This morning, Air France revealed the results of one billion euro investment in new cabins, livery, and service, as part of the carrier's effort to reassert its position as a leader in international air travel.
“We want to be back as one of the top three world class airlines by 2016,” said Alexandre de Juniac, Chairman and CEO of Air France-KLM.
The first of 44 Boeing 777 jets equipped with the improved interiors and world-class partnerships (think luxe Givenchy amenity kits in the first class suites; Eugeni Quittlet tableware for your gourmet snacks) departed Paris-Charles de Gualle yesterday, and landed at John F. Kennedy in time for the debut.
Just in time for summer's high season, popular Cape Cod beaches enacted smoking bans last week.
Meant to minimize second-hand smoke for the marjority of beachgoers, the bans apply to six heavily visited lifeguarded areas on Massachusett's Cape Cod National Seashore. Smokers will have to head several hundred feet away from lifeguard stations to light up.
Canada-based Cirque du Soleil is setting up shop in the Riviera Maya, in a 600-seat, custom-built theater that takes cues from the Yucatan's lush jungle landscape. Grupo Vidanta, the developer behind Mexico's ultra-glam Grand Luxxe resorts, is creating the new venue, which will debut its inaugural showJOYÀ on November 8.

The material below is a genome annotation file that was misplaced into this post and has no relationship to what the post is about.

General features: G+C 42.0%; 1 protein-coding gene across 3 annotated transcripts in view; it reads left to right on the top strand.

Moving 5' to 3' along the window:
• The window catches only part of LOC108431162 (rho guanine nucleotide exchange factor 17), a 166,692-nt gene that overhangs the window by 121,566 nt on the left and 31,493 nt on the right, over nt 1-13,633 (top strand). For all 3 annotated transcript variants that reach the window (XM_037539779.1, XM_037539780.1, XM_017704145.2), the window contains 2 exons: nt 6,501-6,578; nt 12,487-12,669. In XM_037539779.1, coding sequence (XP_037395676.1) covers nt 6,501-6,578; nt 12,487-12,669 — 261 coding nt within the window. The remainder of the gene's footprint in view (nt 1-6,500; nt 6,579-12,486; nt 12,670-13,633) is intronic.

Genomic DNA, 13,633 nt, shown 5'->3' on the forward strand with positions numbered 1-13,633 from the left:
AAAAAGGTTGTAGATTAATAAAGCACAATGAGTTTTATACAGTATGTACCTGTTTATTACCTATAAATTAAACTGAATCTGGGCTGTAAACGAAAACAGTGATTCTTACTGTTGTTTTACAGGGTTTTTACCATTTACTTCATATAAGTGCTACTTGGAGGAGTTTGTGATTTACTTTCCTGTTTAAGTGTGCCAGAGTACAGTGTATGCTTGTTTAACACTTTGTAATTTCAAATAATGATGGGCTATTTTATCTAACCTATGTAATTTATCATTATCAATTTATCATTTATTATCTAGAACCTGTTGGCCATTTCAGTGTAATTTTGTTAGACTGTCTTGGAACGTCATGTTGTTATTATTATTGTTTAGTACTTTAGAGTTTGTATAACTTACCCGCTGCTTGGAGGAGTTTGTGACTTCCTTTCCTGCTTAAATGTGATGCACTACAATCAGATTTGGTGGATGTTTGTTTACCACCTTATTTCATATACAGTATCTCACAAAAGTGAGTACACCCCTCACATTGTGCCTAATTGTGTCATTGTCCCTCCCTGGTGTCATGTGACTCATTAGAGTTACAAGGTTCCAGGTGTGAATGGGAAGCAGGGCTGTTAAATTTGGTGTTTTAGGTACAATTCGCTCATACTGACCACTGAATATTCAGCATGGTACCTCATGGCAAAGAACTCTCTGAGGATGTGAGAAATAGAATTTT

Beware the “shuffle” button! I create playlists for all my restaurants. Maybe I’m a control freak, but I love the process. If I have 100 things to do, “Make soundtracks” is the one I’ll jump to first. (Right after “Test these four pasta recipes.”) At each place, it’s the same list every night, in order. So I know it’s 9:45 when Broken Bells comes on at the Dutch ($$$). Playlists are a progression—you want the music to unfold throughout the night, in terms of genres, BPM (beats per minute), the mood you set.